Harvard grad talks about what it was like as a low-income student: ‘I got secondhand rage’

Harvard graduate Connor Rice (@connor.rice) shared the most frustrating interactions he had while attending the university as a low-income student surrounded by wealthy classmates.

Rice is a TikToker from Derby, England, who got a firsthand education in wealth inequality while attending Harvard University. In a viral video, Rice shared some of his most frustrating interactions with wealthier classmates while attending Harvard. His video is a sharply funny indictment of how out of touch his wealthier classmates could be.

“I was fortunate enough to go to Harvard for four years on a full scholarship,” Rice shares. “Over those four years, I did write in my Notes app on my phone every time someone rich said something stupid. So let’s go through it!”

Rice starts by sharing that social clubs — Harvard’s equivalent of sororities and fraternities — cost thousands of dollars a year to be a member of. When Rice told his classmates he didn’t have the money to join one, they were confused.

“Their immediate response was, ‘I think they take Venmo,’” Rice recalls. “Bro thought I meant, I didn’t have the cash for that.”

Next up, Rice shares how embarrassing it was to be referred to repeatedly as “the neediest of students” by both the university and other students. He recalls how the university emailed him about a winter coat fund for low-income students.

“The email said it was dedicated to ‘the neediest of students,’ and while from a definitional perspective that may be true, I don’t want to be called ‘needy’ let alone ‘the neediest,’” Rice explains. “That doesn’t feel good.”

Other times, Rice’s classmates tried to show empathy by attempting to relate to his financial struggles.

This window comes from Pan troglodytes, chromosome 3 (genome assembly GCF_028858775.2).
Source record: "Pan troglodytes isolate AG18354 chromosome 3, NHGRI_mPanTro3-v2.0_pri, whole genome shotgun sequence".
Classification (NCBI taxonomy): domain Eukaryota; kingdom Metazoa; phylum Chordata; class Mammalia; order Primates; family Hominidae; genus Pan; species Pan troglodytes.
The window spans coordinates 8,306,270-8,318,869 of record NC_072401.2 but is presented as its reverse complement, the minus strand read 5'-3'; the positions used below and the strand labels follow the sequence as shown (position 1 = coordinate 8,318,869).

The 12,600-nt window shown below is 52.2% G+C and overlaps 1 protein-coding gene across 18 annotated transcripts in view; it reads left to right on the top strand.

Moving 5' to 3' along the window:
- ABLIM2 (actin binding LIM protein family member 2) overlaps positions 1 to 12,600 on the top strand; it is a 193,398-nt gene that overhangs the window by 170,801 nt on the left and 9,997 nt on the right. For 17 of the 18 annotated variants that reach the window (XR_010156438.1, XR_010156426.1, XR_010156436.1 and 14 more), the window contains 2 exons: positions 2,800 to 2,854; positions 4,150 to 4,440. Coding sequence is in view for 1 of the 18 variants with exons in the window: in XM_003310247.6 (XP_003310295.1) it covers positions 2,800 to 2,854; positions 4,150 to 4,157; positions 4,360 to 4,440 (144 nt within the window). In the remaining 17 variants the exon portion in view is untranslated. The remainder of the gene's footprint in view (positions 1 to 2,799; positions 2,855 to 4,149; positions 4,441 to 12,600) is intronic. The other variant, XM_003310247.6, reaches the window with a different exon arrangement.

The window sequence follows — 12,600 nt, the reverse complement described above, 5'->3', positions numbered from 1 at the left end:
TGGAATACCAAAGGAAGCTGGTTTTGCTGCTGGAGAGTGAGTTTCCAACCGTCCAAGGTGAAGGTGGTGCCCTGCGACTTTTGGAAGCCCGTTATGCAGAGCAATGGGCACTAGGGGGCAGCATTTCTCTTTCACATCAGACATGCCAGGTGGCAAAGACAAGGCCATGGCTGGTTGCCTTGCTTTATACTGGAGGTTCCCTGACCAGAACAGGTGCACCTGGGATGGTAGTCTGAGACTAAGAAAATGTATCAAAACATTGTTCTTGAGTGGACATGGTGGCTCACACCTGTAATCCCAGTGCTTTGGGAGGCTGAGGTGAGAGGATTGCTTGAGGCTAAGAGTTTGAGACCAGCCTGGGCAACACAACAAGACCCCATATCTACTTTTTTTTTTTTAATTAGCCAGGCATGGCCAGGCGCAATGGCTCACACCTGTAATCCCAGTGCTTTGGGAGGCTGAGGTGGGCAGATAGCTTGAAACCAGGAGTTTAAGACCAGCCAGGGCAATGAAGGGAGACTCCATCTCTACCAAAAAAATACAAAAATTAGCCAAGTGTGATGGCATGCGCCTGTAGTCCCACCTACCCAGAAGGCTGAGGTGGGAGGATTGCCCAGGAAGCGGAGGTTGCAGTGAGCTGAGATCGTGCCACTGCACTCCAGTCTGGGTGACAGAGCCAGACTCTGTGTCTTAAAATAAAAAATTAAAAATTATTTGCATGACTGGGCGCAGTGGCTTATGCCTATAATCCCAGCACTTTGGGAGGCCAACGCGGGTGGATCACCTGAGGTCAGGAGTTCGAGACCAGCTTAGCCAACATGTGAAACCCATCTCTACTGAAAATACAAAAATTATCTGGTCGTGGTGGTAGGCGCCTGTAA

“When I talked about how my family might have struggled to make ends meet at times, it would always come up in conversation, people would say, ‘My parents had a really tough time growing up,’” he explains. “I guess they were trying to relate and I appreciate that. But it didn’t really help.”

More upsetting for Rice was when he heard a classmate complaining about “poor people.”

“This girl went on a rant about how poor people are poor because they don’t work hard enough,” he recalls. “She was like, ‘My dad works 55 to 60 hours a week, and he’s built a big business for himself.’ And I’m like, ‘Brilliant, well good. What about the hundreds of thousands of single parents who work multiple jobs to make ends meet?’”

Ultimately, Rice’s experiences with wealthier students ranged from the amusingly out of touch to the upsetting. However, he says he still appreciates the education he got at Harvard.

‘Secondhand rage’

Many viewers, however, were outraged on Rice’s behalf. 

“I got secondhand rage from the story about the rich girl shaming poor people,” one viewer wrote. 

“It scares me that the rich people who are so out of touch with reality will most likely have jobs that will influence the rest,” another viewer wrote. 

“The ‘just work harder’ line gets me livid every single time,” another viewer shared. 

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